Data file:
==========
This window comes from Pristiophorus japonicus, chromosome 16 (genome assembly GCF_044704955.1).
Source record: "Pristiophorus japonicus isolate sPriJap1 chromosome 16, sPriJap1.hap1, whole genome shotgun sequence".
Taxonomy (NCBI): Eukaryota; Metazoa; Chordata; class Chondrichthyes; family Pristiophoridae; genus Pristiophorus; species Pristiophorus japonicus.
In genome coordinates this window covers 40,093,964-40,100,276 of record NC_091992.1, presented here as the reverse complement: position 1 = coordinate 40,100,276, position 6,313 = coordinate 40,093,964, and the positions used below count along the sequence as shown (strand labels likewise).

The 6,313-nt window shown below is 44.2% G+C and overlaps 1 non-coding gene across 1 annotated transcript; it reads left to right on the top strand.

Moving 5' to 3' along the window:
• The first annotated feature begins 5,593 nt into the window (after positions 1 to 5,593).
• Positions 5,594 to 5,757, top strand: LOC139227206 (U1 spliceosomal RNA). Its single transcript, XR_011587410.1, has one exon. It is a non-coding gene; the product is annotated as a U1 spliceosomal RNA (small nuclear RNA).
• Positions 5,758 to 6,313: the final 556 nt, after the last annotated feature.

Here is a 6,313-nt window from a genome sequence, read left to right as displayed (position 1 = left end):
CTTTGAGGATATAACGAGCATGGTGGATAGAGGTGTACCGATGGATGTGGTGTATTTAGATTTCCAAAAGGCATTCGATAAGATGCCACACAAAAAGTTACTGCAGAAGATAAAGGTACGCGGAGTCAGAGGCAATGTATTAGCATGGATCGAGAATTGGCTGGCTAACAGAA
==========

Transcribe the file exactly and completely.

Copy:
This window comes from Pristiophorus japonicus, chromosome 16 (genome assembly GCF_044704955.1).
Source record: "Pristiophorus japonicus isolate sPriJap1 chromosome 16, sPriJap1.hap1, whole genome shotgun sequence".
Taxonomy (NCBI): Eukaryota; Metazoa; Chordata; class Chondrichthyes; family Pristiophoridae; genus Pristiophorus; species Pristiophorus japonicus.
In genome coordinates this window covers 40,093,964-40,100,276 of record NC_091992.1, presented here as the reverse complement: position 1 = coordinate 40,100,276, position 6,313 = coordinate 40,093,964, and the positions used below count along the sequence as shown (strand labels likewise).

The 6,313-nt window shown below is 44.2% G+C and overlaps 1 non-coding gene across 1 annotated transcript; it reads left to right on the top strand.

Moving 5' to 3' along the window:
• The first annotated feature begins 5,593 nt into the window (after positions 1 to 5,593).
• Positions 5,594 to 5,757, top strand: LOC139227206 (U1 spliceosomal RNA). Its single transcript, XR_011587410.1, has one exon. It is a non-coding gene; the product is annotated as a U1 spliceosomal RNA (small nuclear RNA).
• Positions 5,758 to 6,313: the final 556 nt, after the last annotated feature.

Here is a 6,313-nt window from a genome sequence, read left to right as displayed (position 1 = left end):
CTTTGAGGATATAACGAGCATGGTGGATAGAGGTGTACCGATGGATGTGGTGTATTTAGATTTCCAAAAGGCATTCGATAAGATGCCACACAAAAAGTTACTGCAGAAGATAAAGGTACGCGGAGTCAGAGGCAATGTATTAGCATGGATCGAGAATTGGCTGGCTAACAGAA